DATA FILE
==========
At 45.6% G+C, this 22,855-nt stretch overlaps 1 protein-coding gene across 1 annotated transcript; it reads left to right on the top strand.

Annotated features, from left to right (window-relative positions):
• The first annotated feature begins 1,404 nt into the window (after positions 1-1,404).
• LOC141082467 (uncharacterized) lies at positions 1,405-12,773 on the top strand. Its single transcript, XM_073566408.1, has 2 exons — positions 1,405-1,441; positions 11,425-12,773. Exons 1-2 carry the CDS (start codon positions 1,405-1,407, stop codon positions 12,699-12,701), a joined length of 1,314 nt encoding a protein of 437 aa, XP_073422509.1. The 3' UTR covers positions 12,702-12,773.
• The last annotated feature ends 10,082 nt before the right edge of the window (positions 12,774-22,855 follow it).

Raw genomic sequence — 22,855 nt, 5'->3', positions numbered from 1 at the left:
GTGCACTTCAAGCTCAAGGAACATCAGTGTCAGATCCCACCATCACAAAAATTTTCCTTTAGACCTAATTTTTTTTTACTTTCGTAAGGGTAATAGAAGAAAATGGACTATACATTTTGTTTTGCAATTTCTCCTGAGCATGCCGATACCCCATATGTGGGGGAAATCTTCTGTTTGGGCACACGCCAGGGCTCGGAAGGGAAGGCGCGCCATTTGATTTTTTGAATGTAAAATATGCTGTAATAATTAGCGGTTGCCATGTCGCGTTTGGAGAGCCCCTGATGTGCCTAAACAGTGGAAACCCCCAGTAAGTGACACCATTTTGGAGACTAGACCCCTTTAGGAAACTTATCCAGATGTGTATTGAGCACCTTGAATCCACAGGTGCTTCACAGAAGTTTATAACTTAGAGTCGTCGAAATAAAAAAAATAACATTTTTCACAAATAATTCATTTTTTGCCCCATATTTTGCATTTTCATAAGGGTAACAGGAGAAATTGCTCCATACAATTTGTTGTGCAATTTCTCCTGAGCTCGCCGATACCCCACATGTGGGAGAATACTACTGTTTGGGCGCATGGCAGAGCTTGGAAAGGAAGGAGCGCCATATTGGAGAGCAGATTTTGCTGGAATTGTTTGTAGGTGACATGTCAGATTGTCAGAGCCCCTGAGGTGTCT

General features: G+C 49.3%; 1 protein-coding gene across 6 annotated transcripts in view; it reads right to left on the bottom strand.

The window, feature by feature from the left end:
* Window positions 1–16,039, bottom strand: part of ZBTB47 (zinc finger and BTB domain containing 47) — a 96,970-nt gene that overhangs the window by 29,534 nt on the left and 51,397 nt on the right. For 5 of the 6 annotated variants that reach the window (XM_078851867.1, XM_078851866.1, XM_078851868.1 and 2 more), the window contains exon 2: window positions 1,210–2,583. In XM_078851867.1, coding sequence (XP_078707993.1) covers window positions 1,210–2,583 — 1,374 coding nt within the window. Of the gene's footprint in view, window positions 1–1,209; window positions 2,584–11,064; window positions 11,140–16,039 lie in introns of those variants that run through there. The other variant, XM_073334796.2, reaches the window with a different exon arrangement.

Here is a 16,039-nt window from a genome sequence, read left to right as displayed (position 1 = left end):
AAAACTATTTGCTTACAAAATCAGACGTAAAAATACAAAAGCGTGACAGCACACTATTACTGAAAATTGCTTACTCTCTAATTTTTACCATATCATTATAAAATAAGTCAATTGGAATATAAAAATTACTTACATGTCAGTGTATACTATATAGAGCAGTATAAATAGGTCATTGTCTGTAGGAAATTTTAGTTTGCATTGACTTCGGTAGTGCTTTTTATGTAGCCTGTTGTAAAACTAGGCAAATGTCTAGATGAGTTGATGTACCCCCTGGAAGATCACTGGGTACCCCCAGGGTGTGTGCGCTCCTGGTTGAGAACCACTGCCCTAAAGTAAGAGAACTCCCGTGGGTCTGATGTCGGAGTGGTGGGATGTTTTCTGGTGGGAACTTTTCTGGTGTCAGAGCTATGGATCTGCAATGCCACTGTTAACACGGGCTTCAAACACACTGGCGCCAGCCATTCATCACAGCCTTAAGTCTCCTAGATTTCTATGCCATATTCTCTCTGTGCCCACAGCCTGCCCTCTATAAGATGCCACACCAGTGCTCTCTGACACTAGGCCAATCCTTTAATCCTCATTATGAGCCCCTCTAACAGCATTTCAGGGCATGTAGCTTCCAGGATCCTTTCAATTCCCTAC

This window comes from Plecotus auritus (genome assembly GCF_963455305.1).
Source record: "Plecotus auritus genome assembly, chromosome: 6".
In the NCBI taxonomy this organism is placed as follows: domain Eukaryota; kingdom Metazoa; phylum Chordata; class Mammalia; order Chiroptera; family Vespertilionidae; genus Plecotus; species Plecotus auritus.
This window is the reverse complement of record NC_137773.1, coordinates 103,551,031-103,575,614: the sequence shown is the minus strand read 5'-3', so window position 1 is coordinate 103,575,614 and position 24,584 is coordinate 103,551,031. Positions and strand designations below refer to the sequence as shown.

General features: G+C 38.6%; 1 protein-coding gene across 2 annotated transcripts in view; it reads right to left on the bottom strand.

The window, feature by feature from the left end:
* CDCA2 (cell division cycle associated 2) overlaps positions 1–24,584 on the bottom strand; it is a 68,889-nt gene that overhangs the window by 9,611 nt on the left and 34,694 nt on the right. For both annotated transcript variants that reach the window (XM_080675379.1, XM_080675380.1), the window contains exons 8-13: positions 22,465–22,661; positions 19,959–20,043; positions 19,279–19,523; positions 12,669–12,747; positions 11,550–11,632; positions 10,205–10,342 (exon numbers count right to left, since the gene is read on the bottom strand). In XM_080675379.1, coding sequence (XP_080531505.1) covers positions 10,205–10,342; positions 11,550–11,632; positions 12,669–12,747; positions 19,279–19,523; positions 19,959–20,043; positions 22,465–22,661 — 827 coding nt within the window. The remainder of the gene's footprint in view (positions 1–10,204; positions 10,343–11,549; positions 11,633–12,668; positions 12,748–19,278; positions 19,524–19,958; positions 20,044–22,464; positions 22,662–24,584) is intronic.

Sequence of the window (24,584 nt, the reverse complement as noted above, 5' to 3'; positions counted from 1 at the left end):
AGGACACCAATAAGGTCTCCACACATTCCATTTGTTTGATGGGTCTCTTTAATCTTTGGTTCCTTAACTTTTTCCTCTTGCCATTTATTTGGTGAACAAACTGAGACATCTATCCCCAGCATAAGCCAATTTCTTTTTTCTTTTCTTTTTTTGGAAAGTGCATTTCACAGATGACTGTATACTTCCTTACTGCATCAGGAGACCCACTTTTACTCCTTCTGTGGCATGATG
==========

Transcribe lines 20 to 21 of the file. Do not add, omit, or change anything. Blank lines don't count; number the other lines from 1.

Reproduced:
Sequence of the window (24,584 nt, the reverse complement as noted above, 5' to 3'; positions counted from 1 at the left end):
AGGACACCAATAAGGTCTCCACACATTCCATTTGTTTGATGGGTCTCTTTAATCTTTGGTTCCTTAACTTTTTCCTCTTGCCATTTATTTGGTGAACAAACTGAGACATCTATCCCCAGCATAAGCCAATTTCTTTTTTCTTTTCTTTTTTTGGAAAGTGCATTTCACAGATGACTGTATACTTCCTTACTGCATCAGGAGACCCACTTTTACTCCTTCTGTGGCATGATG